Ilsa, Harem Keeper of the Oil Sheiks is my first experience of an “official” Ilsa film. I’d previously seen Jess Franco’s Ilsa, the Wicked Warden, but since it was not originally filmed as a Ilsa movie it doesn’t really count in the eyes of hardcore Ilsa devotees.
It’s pointless looking for redeeming features in a movie like this. It’s the sort of production that glories in its complete lack of any redeeming qualities. It’s brutal, although it’s really too silly and far-fetched for the violence to be really offensive.
Ilsa, who may or may not be the same Ilsa who featured in the notorious Ilsa, She-Wolf of the SS (it’s now 30 years later so really she can’t possibly be the same person, but in the cartoonish world of the Ilsa films that’s a mere detail), is in charge of the household of an Arab oil sheikh. Her main responsibility is to look,after the harem, and to maintain discipline in the harem, the discipline being the part of her job that she enjoys most. The women of the harem were all kidnapped by white slavers (this movie contains just about every possible exploitation element you can think of).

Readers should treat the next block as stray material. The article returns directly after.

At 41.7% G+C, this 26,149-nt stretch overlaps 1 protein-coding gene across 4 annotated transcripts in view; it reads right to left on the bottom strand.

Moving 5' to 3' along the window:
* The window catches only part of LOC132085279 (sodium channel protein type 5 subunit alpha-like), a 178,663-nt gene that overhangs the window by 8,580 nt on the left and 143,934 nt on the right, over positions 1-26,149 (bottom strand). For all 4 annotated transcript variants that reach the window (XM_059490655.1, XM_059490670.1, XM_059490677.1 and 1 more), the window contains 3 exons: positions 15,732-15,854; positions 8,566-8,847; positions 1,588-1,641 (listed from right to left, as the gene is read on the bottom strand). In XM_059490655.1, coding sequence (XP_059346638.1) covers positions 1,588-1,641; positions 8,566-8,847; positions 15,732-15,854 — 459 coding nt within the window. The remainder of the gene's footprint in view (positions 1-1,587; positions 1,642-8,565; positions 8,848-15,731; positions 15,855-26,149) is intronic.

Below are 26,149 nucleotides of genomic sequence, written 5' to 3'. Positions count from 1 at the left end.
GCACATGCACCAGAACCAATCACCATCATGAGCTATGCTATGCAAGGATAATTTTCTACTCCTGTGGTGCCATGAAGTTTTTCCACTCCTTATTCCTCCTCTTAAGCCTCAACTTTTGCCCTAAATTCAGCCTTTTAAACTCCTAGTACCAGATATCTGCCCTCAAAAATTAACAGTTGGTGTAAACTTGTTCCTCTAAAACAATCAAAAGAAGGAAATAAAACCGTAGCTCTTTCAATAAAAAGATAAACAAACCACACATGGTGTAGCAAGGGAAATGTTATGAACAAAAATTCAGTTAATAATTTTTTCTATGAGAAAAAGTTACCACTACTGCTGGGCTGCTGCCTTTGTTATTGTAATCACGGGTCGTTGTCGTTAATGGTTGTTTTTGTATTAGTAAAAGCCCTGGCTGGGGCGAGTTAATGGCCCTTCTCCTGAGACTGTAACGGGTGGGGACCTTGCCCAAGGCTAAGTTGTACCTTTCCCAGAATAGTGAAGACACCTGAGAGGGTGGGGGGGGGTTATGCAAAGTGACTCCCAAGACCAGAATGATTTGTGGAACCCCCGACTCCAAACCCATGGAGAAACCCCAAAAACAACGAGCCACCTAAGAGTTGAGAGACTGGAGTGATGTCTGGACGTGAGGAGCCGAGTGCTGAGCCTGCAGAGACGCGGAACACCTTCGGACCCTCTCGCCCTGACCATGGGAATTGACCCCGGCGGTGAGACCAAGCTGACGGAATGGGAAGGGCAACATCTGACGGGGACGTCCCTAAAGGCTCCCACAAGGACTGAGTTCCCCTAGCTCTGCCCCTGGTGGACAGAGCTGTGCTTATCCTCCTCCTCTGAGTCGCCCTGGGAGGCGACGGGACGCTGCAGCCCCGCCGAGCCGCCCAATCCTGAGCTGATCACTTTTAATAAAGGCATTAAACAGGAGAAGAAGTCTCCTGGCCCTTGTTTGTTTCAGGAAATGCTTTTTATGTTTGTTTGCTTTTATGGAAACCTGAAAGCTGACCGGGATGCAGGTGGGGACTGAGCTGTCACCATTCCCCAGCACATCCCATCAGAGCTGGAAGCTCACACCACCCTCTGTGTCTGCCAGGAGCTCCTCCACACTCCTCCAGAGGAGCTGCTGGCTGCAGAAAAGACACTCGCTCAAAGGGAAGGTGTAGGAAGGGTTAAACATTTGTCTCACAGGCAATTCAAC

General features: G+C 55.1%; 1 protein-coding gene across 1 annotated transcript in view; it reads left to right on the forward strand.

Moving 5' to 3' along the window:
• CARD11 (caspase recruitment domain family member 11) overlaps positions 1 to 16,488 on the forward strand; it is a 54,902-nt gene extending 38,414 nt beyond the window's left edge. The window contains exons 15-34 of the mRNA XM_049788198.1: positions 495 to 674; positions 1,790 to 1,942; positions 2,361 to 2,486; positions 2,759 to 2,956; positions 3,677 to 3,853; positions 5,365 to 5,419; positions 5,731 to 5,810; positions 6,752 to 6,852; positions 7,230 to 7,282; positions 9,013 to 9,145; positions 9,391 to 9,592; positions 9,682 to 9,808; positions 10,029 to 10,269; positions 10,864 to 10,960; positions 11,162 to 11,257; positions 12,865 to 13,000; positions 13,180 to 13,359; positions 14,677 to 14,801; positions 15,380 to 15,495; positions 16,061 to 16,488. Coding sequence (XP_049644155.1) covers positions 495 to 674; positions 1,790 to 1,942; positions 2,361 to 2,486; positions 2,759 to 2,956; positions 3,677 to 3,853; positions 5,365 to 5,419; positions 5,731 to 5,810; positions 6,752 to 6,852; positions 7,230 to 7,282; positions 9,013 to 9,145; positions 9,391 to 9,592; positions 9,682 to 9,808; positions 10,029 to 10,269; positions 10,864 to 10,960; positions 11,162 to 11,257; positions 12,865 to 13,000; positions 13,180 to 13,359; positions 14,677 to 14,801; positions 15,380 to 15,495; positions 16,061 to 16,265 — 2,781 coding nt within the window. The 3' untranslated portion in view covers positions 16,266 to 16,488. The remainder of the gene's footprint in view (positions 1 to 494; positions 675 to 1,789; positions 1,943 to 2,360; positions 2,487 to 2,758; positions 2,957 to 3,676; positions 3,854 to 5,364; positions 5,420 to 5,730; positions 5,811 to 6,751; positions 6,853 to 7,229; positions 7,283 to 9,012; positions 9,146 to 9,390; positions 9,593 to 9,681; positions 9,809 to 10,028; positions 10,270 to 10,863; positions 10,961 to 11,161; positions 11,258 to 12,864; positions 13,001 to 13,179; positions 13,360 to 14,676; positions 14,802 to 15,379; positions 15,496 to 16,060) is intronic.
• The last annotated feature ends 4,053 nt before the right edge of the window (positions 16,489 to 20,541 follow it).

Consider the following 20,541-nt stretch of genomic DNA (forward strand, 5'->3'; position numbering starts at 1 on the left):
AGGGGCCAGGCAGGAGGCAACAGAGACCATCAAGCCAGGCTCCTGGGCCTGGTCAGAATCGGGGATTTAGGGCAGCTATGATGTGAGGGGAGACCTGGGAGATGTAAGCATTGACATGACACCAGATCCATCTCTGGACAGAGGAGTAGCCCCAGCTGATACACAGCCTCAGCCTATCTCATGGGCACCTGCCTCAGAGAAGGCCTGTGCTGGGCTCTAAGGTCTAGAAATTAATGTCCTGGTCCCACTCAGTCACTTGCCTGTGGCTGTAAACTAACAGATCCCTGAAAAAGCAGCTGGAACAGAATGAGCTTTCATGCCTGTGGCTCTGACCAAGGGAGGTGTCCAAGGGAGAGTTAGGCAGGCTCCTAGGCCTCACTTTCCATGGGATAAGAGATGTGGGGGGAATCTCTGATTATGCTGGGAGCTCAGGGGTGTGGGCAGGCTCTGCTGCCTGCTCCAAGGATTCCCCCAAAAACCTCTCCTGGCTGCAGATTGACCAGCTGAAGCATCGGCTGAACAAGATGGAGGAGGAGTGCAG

As the movie opens an American intelligence agent is just about to arrive in this desert sheikhdom. He’s part of a plot to get rid of the sheikh in order to secure a more favourable oil deal. To do this he will have to deal with Ilsa, but she has already discovered the agent he had planted in the harem. But the American agent and Ilsa hit it off surprisingly well, especially in the bedroom, and soon the plots and counter-plots become even more complicated.
There’s really only one reason to watch an Ilsa movie, and that’s Dyanne Thorne. She really is wonderful. In this movie she has two beautiful black female assistants, Satin and Velvet. Armed with spears and almost naked for the entire film, they’re a lot of fun.
I can’t imagine myself bothering to chase up the other movies in this series, but if you’re a cult movie fan do you need to see at least one Ilsa film. While Ilsa, Harem Keeper of the Oil Sheiks is certainly somewhat campy, I personally would have preferred it to be more campy still. But it is an experience. I thought Franco’s Ilsa, the Wicked Warden was more entertaining. It’s much more perverse and brutal, but Franco at least does perverse and brutal with a certain amount of relish and a good deal of style.